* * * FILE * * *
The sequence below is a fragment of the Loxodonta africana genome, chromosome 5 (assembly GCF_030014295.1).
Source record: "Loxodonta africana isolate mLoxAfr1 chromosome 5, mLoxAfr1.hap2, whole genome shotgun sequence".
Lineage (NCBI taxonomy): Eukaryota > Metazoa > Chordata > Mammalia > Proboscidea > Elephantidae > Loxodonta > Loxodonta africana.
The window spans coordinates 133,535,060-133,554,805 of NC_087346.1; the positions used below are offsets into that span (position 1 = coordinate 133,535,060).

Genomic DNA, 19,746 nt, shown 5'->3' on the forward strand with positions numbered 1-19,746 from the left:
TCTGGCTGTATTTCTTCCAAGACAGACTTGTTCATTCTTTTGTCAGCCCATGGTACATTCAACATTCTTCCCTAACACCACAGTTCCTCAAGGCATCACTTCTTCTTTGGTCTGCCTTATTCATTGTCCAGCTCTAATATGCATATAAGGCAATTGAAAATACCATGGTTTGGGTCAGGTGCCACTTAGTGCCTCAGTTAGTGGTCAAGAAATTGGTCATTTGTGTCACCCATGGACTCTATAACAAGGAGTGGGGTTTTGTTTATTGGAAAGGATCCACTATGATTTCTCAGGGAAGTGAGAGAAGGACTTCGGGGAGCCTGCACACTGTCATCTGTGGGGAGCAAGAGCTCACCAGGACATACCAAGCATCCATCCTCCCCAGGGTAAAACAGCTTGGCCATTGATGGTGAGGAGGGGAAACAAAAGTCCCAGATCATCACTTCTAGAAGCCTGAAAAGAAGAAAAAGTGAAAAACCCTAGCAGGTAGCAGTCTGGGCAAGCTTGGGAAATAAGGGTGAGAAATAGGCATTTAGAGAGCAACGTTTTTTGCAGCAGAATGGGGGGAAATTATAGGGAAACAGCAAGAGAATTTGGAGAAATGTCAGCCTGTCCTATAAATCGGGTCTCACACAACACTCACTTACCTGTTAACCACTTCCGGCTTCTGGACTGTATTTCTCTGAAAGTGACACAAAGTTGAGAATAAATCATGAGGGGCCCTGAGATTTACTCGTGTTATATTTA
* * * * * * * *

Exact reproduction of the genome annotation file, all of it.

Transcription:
The sequence below is a fragment of the Loxodonta africana genome, chromosome 5 (assembly GCF_030014295.1).
Source record: "Loxodonta africana isolate mLoxAfr1 chromosome 5, mLoxAfr1.hap2, whole genome shotgun sequence".
Lineage (NCBI taxonomy): Eukaryota > Metazoa > Chordata > Mammalia > Proboscidea > Elephantidae > Loxodonta > Loxodonta africana.
The window spans coordinates 133,535,060-133,554,805 of NC_087346.1; the positions used below are offsets into that span (position 1 = coordinate 133,535,060).

Genomic DNA, 19,746 nt, shown 5'->3' on the forward strand with positions numbered 1-19,746 from the left:
TCTGGCTGTATTTCTTCCAAGACAGACTTGTTCATTCTTTTGTCAGCCCATGGTACATTCAACATTCTTCCCTAACACCACAGTTCCTCAAGGCATCACTTCTTCTTTGGTCTGCCTTATTCATTGTCCAGCTCTAATATGCATATAAGGCAATTGAAAATACCATGGTTTGGGTCAGGTGCCACTTAGTGCCTCAGTTAGTGGTCAAGAAATTGGTCATTTGTGTCACCCATGGACTCTATAACAAGGAGTGGGGTTTTGTTTATTGGAAAGGATCCACTATGATTTCTCAGGGAAGTGAGAGAAGGACTTCGGGGAGCCTGCACACTGTCATCTGTGGGGAGCAAGAGCTCACCAGGACATACCAAGCATCCATCCTCCCCAGGGTAAAACAGCTTGGCCATTGATGGTGAGGAGGGGAAACAAAAGTCCCAGATCATCACTTCTAGAAGCCTGAAAAGAAGAAAAAGTGAAAAACCCTAGCAGGTAGCAGTCTGGGCAAGCTTGGGAAATAAGGGTGAGAAATAGGCATTTAGAGAGCAACGTTTTTTGCAGCAGAATGGGGGGAAATTATAGGGAAACAGCAAGAGAATTTGGAGAAATGTCAGCCTGTCCTATAAATCGGGTCTCACACAACACTCACTTACCTGTTAACCACTTCCGGCTTCTGGACTGTATTTCTCTGAAAGTGACACAAAGTTGAGAATAAATCATGAGGGGCCCTGAGATTTACTCGTGTTATATTTA